Thursday, February 19, 2009
If contrarianism appeals to you, run, don't walk, to read Spengler on the global economic crisis, and the enormous economic and geopolitical adantage it confers on... the United States.
The silliest thing that clever people are saying about the world economic crisis is that the United States will lose its position as the dominant world superpower in consequence. On the contrary: the crisis strengthens the relative position of the United States and exposes the far graver weaknesses of all prospective competitors. It makes the debt of the American government the world's most desirable asset. America may deserve to decline, but as Clint Eastwood said in another context, "deserve's got nothing to do with it". President Barack Obama may turn out to be the most egregious unilateralist in American history...
Obama isn't entirely to blame for this sorry state of affairs, to be sure, given that these trends were in place before he took office. Still, it is incongruous that the liberal consensus welcomed the multilateralist Obama and bade good riddance to the unilateralist Republicans. A radical shift in economic power in favor of the United States makes Obama the moral equivalent of a unilateralist, to a degree that Reagan never could have imagined.
To overpay unionized construction workers to build bridges, and bail out the bloated budgets of American states, the Obama administration will flood the world with so much Treasury debt that capital will flow out of the poorest countries to buy it. Rather than protest this outrageously unilateralist action, the rest of the world encourages him to do so, hoping that somehow the Obama stimulus package will get American consumers to buy their goods once again...
By all means comment, but only if you read the whole thing.
CWCID: A reader.
The opinion is interesting from the point of view that Spengler may understand something of macroeconomics (or may not, as the case may be).
I claim no personal knowledge, but there is a funny correspondance to the issuing of US T-bills and the growth of worldwide wealth. The debt we incur by issuing T-bills becomes a low risk, moderate yield asset to the buyers, and is probably more secure collateral than all the phoney-baloney mortgages that were floated in the last few years that were also used as "credit collateral". So by spending $800B on the bailout and now the mortgage entitlement that is being floated on the backs of trillions of dollars of new debt, maybe the Obama Administration is doing the one right thing to help fix the world economy; issuing valuable collateral for credit institutions. Hmmm.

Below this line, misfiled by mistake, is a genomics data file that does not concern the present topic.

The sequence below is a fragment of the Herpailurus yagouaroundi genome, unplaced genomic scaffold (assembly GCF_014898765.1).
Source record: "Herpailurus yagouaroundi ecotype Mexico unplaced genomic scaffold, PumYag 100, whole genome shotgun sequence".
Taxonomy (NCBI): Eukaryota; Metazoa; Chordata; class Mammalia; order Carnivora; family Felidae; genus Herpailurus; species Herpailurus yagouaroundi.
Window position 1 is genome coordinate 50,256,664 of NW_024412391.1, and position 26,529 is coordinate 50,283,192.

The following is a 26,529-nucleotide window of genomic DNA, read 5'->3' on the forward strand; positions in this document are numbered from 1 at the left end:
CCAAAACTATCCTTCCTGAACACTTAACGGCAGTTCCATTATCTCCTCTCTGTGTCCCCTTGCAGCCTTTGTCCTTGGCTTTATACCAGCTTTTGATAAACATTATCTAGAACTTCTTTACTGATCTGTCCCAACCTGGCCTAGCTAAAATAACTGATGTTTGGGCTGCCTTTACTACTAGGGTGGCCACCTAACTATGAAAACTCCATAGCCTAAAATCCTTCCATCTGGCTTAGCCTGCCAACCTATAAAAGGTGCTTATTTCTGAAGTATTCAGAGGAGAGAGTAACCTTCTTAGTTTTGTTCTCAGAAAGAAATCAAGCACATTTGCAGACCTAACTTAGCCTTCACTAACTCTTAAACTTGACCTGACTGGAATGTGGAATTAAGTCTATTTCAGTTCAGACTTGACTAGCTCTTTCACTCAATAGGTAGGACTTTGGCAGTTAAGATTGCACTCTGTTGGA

But the kicker is we do have to keep paying on the interest on all that debt, doesn't it? Or the whole structure collapses in a catastrophic way.
We are likely to see catastrophic global declines. Spengler is right about other countries, however even America can be screwed up by a clown like Obama.
Reagan used the deficit to jump start the economy like FDR "finally" did with WWII, by pumping up defense spending which bootstrapped industrial production, the key driver for economic recover in 1984.
Obama will use the deficit to pay off connected cronies and political organizations, not even build bridges. None of the spendulus bill will do anything except move money into connected crony pockets.
Inflation is likely to coincide with stagnant economies, causing protectionism, trade wars, and general decrease (a feature of inflation) of purchasing power of imports, while saddling the US with no ability to push industrial exports.
We are just as likely to see nations "hunker down" and go back to the Gold Standard to put a "floor" on their collapsing currencies to afford critical imports.
In this the US is better off since it's imports of cheap Chinese junk are not critical, and oil imports come from Canada and Mexico mainly. We have most of our own food.
A Worldwide depression followed by various military adventures by desperate North Korea, China, Pakistan, Iran, India, Russia, Brazil, Venezuela, is just as likely, with collapse of such nations as Mexico and Egypt.
A lot of armwaving in the article to avoid discussing how China's financial stability in the current downturn improves their relative power position.
Also a strawman in saying America will lose its dominance rather than have its dominance reduced.
Assistant - Americans and Europeans won't be able to lend/invest money in other countries to the same extent as before, while the Chinese are much less affected. The relative financial power shifts somewhat to the Chinese.